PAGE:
Tom Baker has written and published about 300 book reviews over the past 20 years. He edited the Books page of The Daily Yomiuri, which is now The Japan News, where he edits the Bound to Please column. He was the ACCJ Journal’s book columnist for two years.

 

 


Sep 18

Posted by Tom Baker

JETs tend to be interesting people. After all, every one of them has relocated to a different country at least once. It’s not surprising that many of them have also had other interesting experiences, some of which lead to insights that they end up sharing in TED talks.

This is part of an occasional series on current or former JETs who have given TED talks. Here is JET alum Chris Broad talking about his experience of becoming a YouTube star:

 

 


Sep 17

Posted by Tom Baker

The Japan Writers Conference, a free annual event that invariably attracts at least a few JETs, will be held at Otaru University of Commerce on Oct. 13 and 14. One of the JETs giving presentations this year will be poet and novelist Holly Thompson, who first came to Japan in connection with the pre-JET MEF program. She will present “Half the Story: Writing for the Picture Book Market.” Here’s the official description of her presentation:

Short Lecture, Exercises and Q&A

Picture book writing is a particular art. Writers of picture book manuscripts must write for page turns and create opportunities for the illustrator—writing just enough to offer possibilities. This session introduces the craft of writing picture books for current English-language picture book markets.

Writing is only half the story in picture books–images and text interact to tell the story together. So how do we write text without saying too much? Where in our writing should we step aside for the illustrator? And how do we compress stories for the strict count of 32 pages? How can we skill up to craft manuscripts that appeal to editors and art directors for their illustration possibility? This session will explore the anatomy of the picture book as it pertains to writers and offer guidelines for crafting fresh, marketable picture book manuscripts. We’ll examine sample picture books—fiction, nonfiction, poetry—and try some interactive exercises. We will address the current English-language picture book markets and share the gaps, openings and opportunities for writers to get a foot in the door.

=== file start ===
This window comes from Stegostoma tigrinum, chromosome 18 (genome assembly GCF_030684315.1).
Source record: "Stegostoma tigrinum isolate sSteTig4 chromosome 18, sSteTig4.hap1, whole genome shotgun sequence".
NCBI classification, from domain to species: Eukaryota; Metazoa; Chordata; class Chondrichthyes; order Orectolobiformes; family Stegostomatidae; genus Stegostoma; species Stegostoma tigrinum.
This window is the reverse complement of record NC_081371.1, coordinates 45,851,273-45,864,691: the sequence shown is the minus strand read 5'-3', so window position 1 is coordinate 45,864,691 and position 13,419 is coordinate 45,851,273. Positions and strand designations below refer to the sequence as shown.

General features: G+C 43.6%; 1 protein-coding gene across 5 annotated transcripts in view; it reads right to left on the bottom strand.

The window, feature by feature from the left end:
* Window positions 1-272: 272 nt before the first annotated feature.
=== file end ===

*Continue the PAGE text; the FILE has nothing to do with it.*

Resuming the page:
Holly Thompson is author of the picture books Twilight Chant; One Wave at a Time, The Wakame Gatherers: verse novels Falling into the Dragon’s Mouth, Orchards, The Language Inside; and the novel Ash. She writes poetry, fiction and nonfiction, is SCBWI Japan Regional Advisor, and teaches at Yokohama City University.


Sep 16

 

Posted by Tom Baker

The Japan Writers Conference, a free annual event that invariably attracts at least a few JETs, will be held at Otaru University of Commerce on Oct. 13 and 14. One of the JETs giving presentations this year will be Suzanne Kamata, whose story “Monchan” appears in the “The Best Asian Short Stories 2017” anthology. Suzanne will be giving two presentations. Here’s the official description of one of them:

Panel discussion w/ Q & A

Kitaab Publisher Zafar Anjum and contributor Suzanne Kamata will discuss The Best Asian Short Stories 2017 anthology. Anjum will also talk about other anthologies in the works and publishing opportunities for Japan-based writers and translators in Singapore.

Zafar Anjum, who heads the independent Singapore publishing house Kitaab International, and contributor Suzanne Kamata, will introduce The Best Asian Short Stories 2017 anthology. In addition to the anthology series, Kitaab has published novels, short story collections and stories for children. Anjum will also discuss his vision for Kitaab and publishing opportunities for Japan-based writers and translators. There will be a question and answer period.

Zafar Anjum is a writer, publisher, and filmmaker who lives and works in Singapore. His books include Kafka in Ayodhya and Other Short Stories (Kitaab International, 2015), Iqbal: The Life of a Poet Philosopher and Politician (Random House India, 2014), and The Singapore Decalogue (Red Wheelbarrow, 2012). He is the founder-editor of Kitaab, an online journal and publishing company that promotes Asian writing in English.

Suzanne Kamata is the author or editor of ten published books including, most recently Screaming Divas (Simon Pulse, 2014), The Mermaids of Lake Michigan (Wyatt-Mackenzie Publishing, 2017) and A Girls’ Guide to the Islands (Gemma Open Door, 2017). Her story “Mon-chan” was selected for inclusion in The Best Asian Short Stories 2017 anthology. She is an Associate Professor at Naruto College of Education.


Sep 16

TED JETs: Amelia Hagen on the value of starting conversations

Posted by Tom Baker

JETs tend to be interesting people. After all, every one of them has relocated to a different country at least once. It’s not surprising that many of them have also had other interesting experiences, some of which lead to insights that they end up sharing in TED talks.

This is part of an occasional series on current or former JETs who have given TED talks. Here is JET alum Amelia Hagen  (Fukuoka-ken, 2008-13) speaking about what she has learned from starting face-to-face conversations during her international travels.

 

 


Jun 25

TED JETs: Roland Kelts on “The Core of Cool Japan: Sustainability vs. Stagnation”

Posted by Tom Baker


JETs tend to be interesting people. After all, every one of them has relocated to a different country at least once. It’s not surprising that many of them have also had other interesting experiences, some of which lead to insights that they end up sharing in TED talks.

This is part of an occasional series on current or former JETs who have given TED talks. Here is JET alum Roland Kelts speaking about “The Core of Cool Japan: Sustainability vs. Stagnation.”